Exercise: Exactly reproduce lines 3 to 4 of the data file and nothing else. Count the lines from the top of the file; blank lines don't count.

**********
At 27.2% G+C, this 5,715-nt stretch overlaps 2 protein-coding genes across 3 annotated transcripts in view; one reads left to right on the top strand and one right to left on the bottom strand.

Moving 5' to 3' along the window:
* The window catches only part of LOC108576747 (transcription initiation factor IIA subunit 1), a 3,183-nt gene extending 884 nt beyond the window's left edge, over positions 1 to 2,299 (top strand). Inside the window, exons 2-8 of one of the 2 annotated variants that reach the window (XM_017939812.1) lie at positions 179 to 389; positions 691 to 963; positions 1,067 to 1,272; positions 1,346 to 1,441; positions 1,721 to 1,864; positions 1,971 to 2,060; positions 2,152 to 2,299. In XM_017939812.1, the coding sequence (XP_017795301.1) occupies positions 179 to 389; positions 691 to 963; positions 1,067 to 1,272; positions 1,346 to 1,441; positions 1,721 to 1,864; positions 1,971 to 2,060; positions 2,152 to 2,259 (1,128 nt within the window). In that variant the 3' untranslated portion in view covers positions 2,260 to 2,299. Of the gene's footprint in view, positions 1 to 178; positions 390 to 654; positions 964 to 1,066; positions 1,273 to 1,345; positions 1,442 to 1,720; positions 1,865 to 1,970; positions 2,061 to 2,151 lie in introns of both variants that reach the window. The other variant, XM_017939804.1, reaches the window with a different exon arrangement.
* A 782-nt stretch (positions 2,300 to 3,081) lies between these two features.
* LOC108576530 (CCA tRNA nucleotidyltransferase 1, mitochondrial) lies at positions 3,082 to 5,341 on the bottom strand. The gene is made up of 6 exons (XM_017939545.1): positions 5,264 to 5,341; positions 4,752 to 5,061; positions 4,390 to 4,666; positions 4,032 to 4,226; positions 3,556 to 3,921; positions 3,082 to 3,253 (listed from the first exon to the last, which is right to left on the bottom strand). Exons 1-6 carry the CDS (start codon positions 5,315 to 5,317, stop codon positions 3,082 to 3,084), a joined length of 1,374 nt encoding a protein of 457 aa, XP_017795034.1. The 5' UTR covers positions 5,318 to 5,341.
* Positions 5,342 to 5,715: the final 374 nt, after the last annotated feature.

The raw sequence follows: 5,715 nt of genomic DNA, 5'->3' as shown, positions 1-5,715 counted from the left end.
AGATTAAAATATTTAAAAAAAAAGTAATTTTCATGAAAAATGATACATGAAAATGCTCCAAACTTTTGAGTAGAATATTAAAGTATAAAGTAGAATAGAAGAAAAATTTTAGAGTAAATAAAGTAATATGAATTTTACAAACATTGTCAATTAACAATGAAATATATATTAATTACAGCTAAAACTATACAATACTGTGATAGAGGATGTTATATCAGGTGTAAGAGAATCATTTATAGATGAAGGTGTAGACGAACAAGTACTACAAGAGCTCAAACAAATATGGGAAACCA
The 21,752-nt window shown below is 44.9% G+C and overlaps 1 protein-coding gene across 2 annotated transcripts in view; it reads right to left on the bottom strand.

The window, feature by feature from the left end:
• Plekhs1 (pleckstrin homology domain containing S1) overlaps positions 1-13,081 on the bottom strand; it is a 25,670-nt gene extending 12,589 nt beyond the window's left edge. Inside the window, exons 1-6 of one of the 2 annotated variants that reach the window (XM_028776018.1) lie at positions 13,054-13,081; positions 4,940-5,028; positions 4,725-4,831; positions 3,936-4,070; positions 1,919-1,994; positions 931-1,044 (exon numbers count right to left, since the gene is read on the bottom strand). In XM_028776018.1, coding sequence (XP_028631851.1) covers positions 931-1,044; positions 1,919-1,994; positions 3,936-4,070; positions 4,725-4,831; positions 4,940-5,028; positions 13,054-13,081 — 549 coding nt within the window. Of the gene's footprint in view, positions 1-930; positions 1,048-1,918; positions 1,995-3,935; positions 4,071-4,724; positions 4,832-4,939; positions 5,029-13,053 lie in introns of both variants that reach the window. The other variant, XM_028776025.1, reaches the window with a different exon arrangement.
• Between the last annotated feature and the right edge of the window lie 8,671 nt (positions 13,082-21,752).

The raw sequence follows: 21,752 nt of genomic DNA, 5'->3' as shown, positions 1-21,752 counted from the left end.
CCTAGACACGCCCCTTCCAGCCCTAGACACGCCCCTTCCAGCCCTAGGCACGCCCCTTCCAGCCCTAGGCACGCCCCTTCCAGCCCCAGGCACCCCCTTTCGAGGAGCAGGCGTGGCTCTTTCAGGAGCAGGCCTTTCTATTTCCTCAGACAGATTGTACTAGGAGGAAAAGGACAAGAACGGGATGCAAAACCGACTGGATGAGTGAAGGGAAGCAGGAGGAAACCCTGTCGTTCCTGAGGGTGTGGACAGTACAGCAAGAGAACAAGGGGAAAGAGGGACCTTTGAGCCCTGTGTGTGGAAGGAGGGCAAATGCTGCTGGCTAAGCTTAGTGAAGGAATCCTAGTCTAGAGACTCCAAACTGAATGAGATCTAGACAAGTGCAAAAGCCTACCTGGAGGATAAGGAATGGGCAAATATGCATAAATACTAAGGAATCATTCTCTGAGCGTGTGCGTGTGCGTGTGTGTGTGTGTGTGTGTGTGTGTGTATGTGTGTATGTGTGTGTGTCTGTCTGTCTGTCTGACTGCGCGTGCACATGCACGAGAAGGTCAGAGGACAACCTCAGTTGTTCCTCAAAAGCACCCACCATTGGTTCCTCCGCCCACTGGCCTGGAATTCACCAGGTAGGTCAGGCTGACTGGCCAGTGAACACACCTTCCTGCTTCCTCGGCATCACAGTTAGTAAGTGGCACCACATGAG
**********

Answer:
* The window catches only part of LOC108576747 (transcription initiation factor IIA subunit 1), a 3,183-nt gene extending 884 nt beyond the window's left edge, over positions 1 to 2,299 (top strand). Inside the window, exons 2-8 of one of the 2 annotated variants that reach the window (XM_017939812.1) lie at positions 179 to 389; positions 691 to 963; positions 1,067 to 1,272; positions 1,346 to 1,441; positions 1,721 to 1,864; positions 1,971 to 2,060; positions 2,152 to 2,299. In XM_017939812.1, the coding sequence (XP_017795301.1) occupies positions 179 to 389; positions 691 to 963; positions 1,067 to 1,272; positions 1,346 to 1,441; positions 1,721 to 1,864; positions 1,971 to 2,060; positions 2,152 to 2,259 (1,128 nt within the window). In that variant the 3' untranslated portion in view covers positions 2,260 to 2,299. Of the gene's footprint in view, positions 1 to 178; positions 390 to 654; positions 964 to 1,066; positions 1,273 to 1,345; positions 1,442 to 1,720; positions 1,865 to 1,970; positions 2,061 to 2,151 lie in introns of both variants that reach the window. The other variant, XM_017939804.1, reaches the window with a different exon arrangement.
* A 782-nt stretch (positions 2,300 to 3,081) lies between these two features.